and truly affecting the concessionaires who have a
responsibility to the community. For instance, to
what extent are these mini-buses really affecting
the concessionaires? I do not see how the Minister
could seem to believe, seem to dream or expect -
we understand that the Minister is not willing to
make a statement of Government's policy regarding
these mini-buses. We understand that; but it is only
reasonable to ask the Minister if he knows how many
mini-buses are now operating throughout the island,
and to what extent the Transport Board and the
other concessionaires are suffering due to the pres-
ence of these mini-buses.

Mr. CHAIRMAN: The question is......

Mr. HINDS: Mr. Chairman, I have got to draw
to your attention one other point on this particular
matter. It comes under the question of discipline on
the buses as mentioned by the General Manager of
the Transport Board, and it would seem as if I
might begin to unbutton my coat and get ready for
making my speech on this Resolution.

I am sure that the Chairman is ready to stop
me the moment that he finds it necessary to do so.
Now, the Minister went on to tell us he called
names like Benjie, Sonny Lou and some others who
operate pick-ups or mini-buses, but it did not suit
him to call the names of all.

I understood him to say that when he came into
politics he found that certain of these operators have
been operating a service, whether by agreement or
otherwise. The position is this then, Mr. Chairman,
that when they took over they found mini-buses op-
erating and they continued to operate. They have
since, as I know it, given some of them permission
to carry more than the normal amount of passen-
gers. Some of them can carry 22 passengers in
these mini-buses.
6.20 p.m.

Sir, if they had been licensed as cabs or taxis,
as some others have done, they could only have
carried six passengers. Now the Minister ought to
be in a position to tell us whether those who have


permission to carry as many as twenty or twenty-
two are operating legally; what prompted him to
legalise the operations; and why is it that he cannot
find it possible, or has not found it possible to
legalise the operations of all?

I do not mind what the Minister or anybody else
has to say. The Minister touched on a very good
point: that these mini-buses sometimes take pas-
sengers to their homes with their packages in some
cases. (An hon. Member: Who said so?) Is that
something to be angry about? Is it that you do not
want the drivers of mini-buses to operate, because
they will take passengers and their packages to their
homes? If the mini-buses are operating illegally,
are we to understand that these people do not pay
taxes?Are we to understand that they do not pay for
registering their motor vehicles? I am sure that
they do. Are the drivers of these vehicles not hol-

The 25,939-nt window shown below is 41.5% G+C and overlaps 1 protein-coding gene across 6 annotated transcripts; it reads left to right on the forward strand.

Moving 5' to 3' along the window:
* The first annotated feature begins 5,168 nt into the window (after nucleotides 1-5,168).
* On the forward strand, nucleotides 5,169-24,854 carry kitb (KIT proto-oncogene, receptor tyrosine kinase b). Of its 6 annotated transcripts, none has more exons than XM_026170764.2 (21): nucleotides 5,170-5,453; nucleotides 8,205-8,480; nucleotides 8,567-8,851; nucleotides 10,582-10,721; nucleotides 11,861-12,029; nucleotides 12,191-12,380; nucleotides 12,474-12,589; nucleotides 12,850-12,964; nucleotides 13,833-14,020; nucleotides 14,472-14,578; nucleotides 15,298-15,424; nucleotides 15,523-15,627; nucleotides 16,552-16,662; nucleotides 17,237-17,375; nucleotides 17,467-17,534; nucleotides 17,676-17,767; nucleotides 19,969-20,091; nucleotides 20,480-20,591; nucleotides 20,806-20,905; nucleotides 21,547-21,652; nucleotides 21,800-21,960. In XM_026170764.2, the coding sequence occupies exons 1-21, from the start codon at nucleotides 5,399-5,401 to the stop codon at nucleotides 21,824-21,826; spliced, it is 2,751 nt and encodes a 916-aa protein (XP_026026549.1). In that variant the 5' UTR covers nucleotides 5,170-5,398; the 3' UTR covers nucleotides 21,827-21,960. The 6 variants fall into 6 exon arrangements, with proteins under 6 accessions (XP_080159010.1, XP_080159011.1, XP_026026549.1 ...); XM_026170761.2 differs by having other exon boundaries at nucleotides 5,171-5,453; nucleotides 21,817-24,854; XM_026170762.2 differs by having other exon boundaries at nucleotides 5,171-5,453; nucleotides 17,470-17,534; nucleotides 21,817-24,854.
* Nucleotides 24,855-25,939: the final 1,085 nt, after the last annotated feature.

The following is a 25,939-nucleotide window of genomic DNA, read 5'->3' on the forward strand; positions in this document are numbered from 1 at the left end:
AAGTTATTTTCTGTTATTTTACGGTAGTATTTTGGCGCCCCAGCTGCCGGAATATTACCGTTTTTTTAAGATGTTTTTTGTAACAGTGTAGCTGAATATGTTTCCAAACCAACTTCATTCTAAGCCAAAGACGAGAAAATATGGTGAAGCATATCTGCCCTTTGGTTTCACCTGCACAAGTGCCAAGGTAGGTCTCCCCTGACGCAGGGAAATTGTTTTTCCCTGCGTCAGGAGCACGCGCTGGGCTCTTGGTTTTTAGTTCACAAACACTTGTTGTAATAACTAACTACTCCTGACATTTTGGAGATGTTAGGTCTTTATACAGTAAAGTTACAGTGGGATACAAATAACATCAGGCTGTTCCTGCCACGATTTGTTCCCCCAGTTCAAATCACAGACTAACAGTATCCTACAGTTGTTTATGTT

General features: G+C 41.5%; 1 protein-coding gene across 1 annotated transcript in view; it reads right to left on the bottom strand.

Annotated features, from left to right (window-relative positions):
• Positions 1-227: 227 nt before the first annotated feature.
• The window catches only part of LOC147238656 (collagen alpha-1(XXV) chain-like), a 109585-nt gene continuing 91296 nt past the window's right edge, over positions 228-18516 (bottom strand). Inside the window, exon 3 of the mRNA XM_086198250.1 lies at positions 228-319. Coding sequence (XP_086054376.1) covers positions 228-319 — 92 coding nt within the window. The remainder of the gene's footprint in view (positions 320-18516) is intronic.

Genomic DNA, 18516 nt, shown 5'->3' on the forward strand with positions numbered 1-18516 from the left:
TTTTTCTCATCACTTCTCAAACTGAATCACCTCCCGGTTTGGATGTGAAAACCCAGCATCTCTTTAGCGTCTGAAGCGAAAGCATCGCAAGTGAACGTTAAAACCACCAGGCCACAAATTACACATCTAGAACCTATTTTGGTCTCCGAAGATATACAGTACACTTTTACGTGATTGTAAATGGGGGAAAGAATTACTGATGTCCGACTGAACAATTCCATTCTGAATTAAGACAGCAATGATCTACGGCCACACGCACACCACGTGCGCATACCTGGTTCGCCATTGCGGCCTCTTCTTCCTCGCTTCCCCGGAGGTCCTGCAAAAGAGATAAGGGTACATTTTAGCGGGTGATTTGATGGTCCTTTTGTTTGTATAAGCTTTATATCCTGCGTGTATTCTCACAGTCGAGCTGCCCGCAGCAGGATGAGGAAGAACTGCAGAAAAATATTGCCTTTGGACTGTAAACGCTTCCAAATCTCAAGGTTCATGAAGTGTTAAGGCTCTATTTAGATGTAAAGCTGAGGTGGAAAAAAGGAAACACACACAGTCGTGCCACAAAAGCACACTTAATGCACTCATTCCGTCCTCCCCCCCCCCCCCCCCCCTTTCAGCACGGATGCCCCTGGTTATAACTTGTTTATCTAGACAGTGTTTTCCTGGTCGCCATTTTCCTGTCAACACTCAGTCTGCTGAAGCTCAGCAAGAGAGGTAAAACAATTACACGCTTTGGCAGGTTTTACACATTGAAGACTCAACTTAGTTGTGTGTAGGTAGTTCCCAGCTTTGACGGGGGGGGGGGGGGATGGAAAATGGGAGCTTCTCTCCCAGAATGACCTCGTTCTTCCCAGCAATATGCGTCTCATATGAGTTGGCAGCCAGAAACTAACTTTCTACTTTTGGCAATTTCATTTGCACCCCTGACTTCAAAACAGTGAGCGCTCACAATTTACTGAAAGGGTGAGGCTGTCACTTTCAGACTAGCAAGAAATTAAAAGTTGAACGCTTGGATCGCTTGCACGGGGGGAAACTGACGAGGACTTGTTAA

ders of drivers' licenses? I am sure that they all
have licences.

If we find that these people are not operating
legally, the Minister should be able to tell us in
what respects their operations are illegal. The mere
presence of a mini-bus on the road does not make
it illegal. The Minister agrees with me that the
people who travel on the mini-buses run a grave
risk, because in the event of their becoming involved
in an accident the passengers are likely to suffer,
and the consequences can be grave if they are not
covered fully by insurance. All of these are things
which any Government should be taking into con-
sideration. We want the Minister to make a State-
ment on the operation of these mini-buses. The
mini-buses should all be legalised if it is known, as
we know on this side of the House, that they are per-
forming a good service.

Mr. Chairman, if we used to award a Gold
Medal in that particular sphere of operation, I can
tell you that the service that these mini-buses are
rendering entitles many of the operators to Gold
Medals. (Hon. N. W. BOXILL: If we were giving Gold
Medals for going to prison, you would have been
granted a few.) Mr. Chairman, I could have landed
the Minister in gaol for receiving a bunch of stolen
bananas.

Mr. CHAIRMAN: That is no part of the Resolu-
tion under discussion.

Mr. HINDS: The Minister knows I am not lying.
I know the Minister must become increasingly
aroused, the more I talk on this matter. We are
going to hear a lot of things before I am finished.
The Minister can sit there and talk, but I dare him
to get on his feet this evening and make a Statement
about mini-buses. The Minister knows that if he
makes a Statement, he and his Government will go.
They cannot touch the mini-buses. All they can do
is to tell the Police to report them. Mr. Hill, the
Manager of the Transport Board, said that the at-
tention of the Police has been drawn to it. The po-
lice know that some of the policemen cannot get on
their jobs ontime unless they get transport on these









1746


mini-buses. The same mini-buses are loaded day after
day carrying Police food as well as things for
nurses. Are you going to tell the Police to do things
that will prevent them from getting their breakfast?